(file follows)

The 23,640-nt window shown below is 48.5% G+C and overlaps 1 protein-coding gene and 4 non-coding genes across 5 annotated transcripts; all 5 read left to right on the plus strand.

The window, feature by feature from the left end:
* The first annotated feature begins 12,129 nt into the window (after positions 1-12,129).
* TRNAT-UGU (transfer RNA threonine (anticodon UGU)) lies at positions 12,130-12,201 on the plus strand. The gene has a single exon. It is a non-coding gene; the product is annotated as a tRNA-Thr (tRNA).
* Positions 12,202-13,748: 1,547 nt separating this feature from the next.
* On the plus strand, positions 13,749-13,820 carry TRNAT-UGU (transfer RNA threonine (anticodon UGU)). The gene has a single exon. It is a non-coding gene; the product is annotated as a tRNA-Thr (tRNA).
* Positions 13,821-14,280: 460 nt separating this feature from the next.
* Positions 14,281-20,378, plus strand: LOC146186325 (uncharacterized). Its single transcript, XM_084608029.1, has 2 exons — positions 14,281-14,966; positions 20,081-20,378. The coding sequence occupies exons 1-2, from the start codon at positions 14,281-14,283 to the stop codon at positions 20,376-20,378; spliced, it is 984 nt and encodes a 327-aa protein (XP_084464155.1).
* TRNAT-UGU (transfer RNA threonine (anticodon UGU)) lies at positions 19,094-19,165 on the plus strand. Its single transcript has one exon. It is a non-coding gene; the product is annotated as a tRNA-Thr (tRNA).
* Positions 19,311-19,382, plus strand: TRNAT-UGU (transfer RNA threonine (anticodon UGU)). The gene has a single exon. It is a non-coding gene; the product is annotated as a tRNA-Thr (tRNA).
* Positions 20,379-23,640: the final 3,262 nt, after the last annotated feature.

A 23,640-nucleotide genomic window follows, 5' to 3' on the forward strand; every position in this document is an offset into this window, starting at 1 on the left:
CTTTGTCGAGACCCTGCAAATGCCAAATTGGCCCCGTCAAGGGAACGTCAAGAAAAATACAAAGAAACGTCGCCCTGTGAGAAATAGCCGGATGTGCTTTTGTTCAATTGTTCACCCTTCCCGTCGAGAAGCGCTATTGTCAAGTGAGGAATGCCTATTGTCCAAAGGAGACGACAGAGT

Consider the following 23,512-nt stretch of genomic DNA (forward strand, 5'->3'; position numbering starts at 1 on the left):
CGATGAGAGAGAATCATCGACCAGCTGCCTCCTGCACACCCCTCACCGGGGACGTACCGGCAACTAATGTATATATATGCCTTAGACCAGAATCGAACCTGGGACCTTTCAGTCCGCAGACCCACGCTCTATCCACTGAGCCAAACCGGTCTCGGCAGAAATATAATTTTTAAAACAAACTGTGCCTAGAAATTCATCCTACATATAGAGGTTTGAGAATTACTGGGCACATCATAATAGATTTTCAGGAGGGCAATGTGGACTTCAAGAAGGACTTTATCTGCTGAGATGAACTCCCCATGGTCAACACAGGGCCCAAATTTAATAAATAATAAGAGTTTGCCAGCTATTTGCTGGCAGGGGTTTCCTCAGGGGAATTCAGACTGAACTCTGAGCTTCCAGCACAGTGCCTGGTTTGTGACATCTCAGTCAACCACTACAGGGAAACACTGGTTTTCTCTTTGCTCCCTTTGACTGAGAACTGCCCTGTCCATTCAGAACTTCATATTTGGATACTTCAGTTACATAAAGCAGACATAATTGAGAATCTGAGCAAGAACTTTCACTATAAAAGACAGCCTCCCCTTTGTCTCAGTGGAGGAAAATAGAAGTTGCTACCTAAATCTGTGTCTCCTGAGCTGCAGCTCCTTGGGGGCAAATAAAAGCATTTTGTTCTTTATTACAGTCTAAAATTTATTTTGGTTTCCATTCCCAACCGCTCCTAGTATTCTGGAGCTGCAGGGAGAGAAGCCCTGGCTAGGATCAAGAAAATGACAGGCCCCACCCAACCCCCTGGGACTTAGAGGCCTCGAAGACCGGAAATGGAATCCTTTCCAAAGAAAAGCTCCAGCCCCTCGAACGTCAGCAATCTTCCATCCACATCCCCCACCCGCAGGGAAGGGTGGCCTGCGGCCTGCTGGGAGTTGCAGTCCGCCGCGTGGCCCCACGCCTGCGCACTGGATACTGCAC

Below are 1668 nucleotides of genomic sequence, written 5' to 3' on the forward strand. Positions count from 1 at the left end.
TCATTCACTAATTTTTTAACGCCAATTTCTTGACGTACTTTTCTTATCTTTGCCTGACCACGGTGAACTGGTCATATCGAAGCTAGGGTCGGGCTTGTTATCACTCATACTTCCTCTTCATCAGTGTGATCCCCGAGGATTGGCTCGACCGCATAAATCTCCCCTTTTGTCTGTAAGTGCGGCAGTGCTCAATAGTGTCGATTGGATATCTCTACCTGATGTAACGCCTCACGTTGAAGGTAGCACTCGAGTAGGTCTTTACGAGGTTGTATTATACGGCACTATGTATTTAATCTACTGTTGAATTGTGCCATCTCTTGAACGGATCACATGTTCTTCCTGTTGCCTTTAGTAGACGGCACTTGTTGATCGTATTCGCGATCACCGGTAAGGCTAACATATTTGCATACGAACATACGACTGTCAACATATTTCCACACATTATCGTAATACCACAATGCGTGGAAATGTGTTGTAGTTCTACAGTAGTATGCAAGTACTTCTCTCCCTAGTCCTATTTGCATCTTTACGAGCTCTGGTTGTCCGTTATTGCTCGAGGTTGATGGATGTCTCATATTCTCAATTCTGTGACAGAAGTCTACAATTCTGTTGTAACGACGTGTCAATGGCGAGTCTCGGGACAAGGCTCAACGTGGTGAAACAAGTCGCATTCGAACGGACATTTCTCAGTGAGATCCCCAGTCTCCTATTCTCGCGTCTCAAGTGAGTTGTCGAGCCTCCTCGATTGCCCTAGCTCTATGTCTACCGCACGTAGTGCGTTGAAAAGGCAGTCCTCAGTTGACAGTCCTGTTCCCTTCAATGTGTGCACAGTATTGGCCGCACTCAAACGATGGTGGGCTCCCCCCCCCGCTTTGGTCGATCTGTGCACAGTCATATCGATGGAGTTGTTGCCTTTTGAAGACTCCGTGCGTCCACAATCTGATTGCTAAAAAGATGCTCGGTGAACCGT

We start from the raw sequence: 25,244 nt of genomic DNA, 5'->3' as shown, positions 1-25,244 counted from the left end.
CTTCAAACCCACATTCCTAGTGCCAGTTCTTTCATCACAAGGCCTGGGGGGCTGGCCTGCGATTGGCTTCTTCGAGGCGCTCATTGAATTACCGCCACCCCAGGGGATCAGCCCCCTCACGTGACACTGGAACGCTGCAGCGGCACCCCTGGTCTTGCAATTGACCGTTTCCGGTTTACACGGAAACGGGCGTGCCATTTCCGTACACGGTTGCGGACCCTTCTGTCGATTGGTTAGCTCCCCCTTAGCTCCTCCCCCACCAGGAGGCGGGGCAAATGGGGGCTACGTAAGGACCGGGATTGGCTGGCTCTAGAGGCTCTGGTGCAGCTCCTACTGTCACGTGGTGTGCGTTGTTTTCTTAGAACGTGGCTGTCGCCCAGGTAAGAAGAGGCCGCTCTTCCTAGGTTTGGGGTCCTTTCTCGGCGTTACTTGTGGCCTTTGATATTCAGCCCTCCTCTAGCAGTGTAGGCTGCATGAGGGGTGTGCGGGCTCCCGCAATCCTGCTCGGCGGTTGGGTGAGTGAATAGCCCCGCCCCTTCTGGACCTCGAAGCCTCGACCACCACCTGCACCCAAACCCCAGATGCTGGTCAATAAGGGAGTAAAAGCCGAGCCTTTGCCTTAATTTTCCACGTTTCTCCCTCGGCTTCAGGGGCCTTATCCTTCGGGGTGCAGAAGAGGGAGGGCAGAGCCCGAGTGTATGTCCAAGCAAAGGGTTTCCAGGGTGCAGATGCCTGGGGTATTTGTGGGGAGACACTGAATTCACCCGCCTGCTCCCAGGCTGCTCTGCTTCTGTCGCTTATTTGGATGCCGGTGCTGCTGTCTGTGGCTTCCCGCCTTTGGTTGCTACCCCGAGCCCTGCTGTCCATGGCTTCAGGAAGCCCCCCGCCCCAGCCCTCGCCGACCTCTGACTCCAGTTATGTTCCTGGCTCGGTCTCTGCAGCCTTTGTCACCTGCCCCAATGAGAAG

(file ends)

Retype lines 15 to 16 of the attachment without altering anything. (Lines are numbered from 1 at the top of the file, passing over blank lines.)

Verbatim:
CGATGAGAGAGAATCATCGACCAGCTGCCTCCTGCACACCCCTCACCGGGGACGTACCGGCAACTAATGTATATATATGCCTTAGACCAGAATCGAACCTGGGACCTTTCAGTCCGCAGACCCACGCTCTATCCACTGAGCCAAACCGGTCTCGGCAGAAATATAATTTTTAAAACAAACTGTGCCTAGAAATTCATCCTACATATAGAGGTTTGAGAATTACTGGGCACATCATAATAGATTTTCAGGAGGGCAATGTGGACTTCAAGAAGGACTTTATCTGCTGAGATGAACTCCCCATGGTCAACACAGGGCCCAAATTTAATAAATAATAAGAGTTTGCCAGCTATTTGCTGGCAGGGGTTTCCTCAGGGGAATTCAGACTGAACTCTGAGCTTCCAGCACAGTGCCTGGTTTGTGACATCTCAGTCAACCACTACAGGGAAACACTGGTTTTCTCTTTGCTCCCTTTGACTGAGAACTGCCCTGTCCATTCAGAACTTCATATTTGGATACTTCAGTTACATAAAGCAGACATAATTGAGAATCTGAGCAAGAACTTTCACTATAAAAGACAGCCTCCCCTTTGTCTCAGTGGAGGAAAATAGAAGTTGCTACCTAAATCTGTGTCTCCTGAGCTGCAGCTCCTTGGGGGCAAATAAAAGCATTTTGTTCTTTATTACAGTCTAAAATTTATTTTGGTTTCCATTCCCAACCGCTCCTAGTATTCTGGAGCTGCAGGGAGAGAAGCCCTGGCTAGGATCAAGAAAATGACAGGCCCCACCCAACCCCCTGGGACTTAGAGGCCTCGAAGACCGGAAATGGAATCCTTTCCAAAGAAAAGCTCCAGCCCCTCGAACGTCAGCAATCTTCCATCCACATCCCCCACCCGCAGGGAAGGGTGGCCTGCGGCCTGCTGGGAGTTGCAGTCCGCCGCGTGGCCCCACGCCTGCGCACTGGATACTGCAC

Below are 1668 nucleotides of genomic sequence, written 5' to 3' on the forward strand. Positions count from 1 at the left end.